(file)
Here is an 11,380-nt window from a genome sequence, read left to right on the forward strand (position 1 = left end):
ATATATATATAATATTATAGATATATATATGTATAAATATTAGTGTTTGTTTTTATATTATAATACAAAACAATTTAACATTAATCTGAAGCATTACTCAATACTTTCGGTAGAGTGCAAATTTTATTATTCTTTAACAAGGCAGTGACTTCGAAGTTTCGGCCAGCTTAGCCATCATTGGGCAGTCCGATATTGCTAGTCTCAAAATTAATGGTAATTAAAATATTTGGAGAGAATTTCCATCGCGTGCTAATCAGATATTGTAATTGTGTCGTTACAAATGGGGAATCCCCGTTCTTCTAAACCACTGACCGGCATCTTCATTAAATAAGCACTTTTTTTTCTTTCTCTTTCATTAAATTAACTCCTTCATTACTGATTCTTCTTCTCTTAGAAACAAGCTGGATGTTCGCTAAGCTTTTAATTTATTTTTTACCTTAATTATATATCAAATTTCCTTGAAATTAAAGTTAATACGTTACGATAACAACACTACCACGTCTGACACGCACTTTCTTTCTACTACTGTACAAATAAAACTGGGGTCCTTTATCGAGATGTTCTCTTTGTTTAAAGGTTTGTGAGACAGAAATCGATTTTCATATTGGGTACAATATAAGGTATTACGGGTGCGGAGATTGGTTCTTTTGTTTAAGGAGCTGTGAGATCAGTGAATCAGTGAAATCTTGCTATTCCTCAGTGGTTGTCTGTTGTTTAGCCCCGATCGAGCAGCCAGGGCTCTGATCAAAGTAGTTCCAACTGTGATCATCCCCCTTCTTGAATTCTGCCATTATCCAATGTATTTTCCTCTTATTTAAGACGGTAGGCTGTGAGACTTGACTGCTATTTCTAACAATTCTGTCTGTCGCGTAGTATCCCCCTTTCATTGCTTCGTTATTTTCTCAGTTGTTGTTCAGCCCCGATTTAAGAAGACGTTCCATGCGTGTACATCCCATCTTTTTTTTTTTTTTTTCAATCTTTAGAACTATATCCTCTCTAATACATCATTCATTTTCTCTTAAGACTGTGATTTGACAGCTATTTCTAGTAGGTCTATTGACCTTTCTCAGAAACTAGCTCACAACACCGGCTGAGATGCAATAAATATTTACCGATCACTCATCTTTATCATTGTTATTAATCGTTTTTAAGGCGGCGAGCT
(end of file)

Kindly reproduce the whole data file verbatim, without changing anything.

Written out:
Here is an 11,380-nt window from a genome sequence, read left to right on the forward strand (position 1 = left end):
ATATATATATAATATTATAGATATATATATGTATAAATATTAGTGTTTGTTTTTATATTATAATACAAAACAATTTAACATTAATCTGAAGCATTACTCAATACTTTCGGTAGAGTGCAAATTTTATTATTCTTTAACAAGGCAGTGACTTCGAAGTTTCGGCCAGCTTAGCCATCATTGGGCAGTCCGATATTGCTAGTCTCAAAATTAATGGTAATTAAAATATTTGGAGAGAATTTCCATCGCGTGCTAATCAGATATTGTAATTGTGTCGTTACAAATGGGGAATCCCCGTTCTTCTAAACCACTGACCGGCATCTTCATTAAATAAGCACTTTTTTTTCTTTCTCTTTCATTAAATTAACTCCTTCATTACTGATTCTTCTTCTCTTAGAAACAAGCTGGATGTTCGCTAAGCTTTTAATTTATTTTTTACCTTAATTATATATCAAATTTCCTTGAAATTAAAGTTAATACGTTACGATAACAACACTACCACGTCTGACACGCACTTTCTTTCTACTACTGTACAAATAAAACTGGGGTCCTTTATCGAGATGTTCTCTTTGTTTAAAGGTTTGTGAGACAGAAATCGATTTTCATATTGGGTACAATATAAGGTATTACGGGTGCGGAGATTGGTTCTTTTGTTTAAGGAGCTGTGAGATCAGTGAATCAGTGAAATCTTGCTATTCCTCAGTGGTTGTCTGTTGTTTAGCCCCGATCGAGCAGCCAGGGCTCTGATCAAAGTAGTTCCAACTGTGATCATCCCCCTTCTTGAATTCTGCCATTATCCAATGTATTTTCCTCTTATTTAAGACGGTAGGCTGTGAGACTTGACTGCTATTTCTAACAATTCTGTCTGTCGCGTAGTATCCCCCTTTCATTGCTTCGTTATTTTCTCAGTTGTTGTTCAGCCCCGATTTAAGAAGACGTTCCATGCGTGTACATCCCATCTTTTTTTTTTTTTTTTCAATCTTTAGAACTATATCCTCTCTAATACATCATTCATTTTCTCTTAAGACTGTGATTTGACAGCTATTTCTAGTAGGTCTATTGACCTTTCTCAGAAACTAGCTCACAACACCGGCTGAGATGCAATAAATATTTACCGATCACTCATCTTTATCATTGTTATTAATCGTTTTTAAGGCGGCGAGCT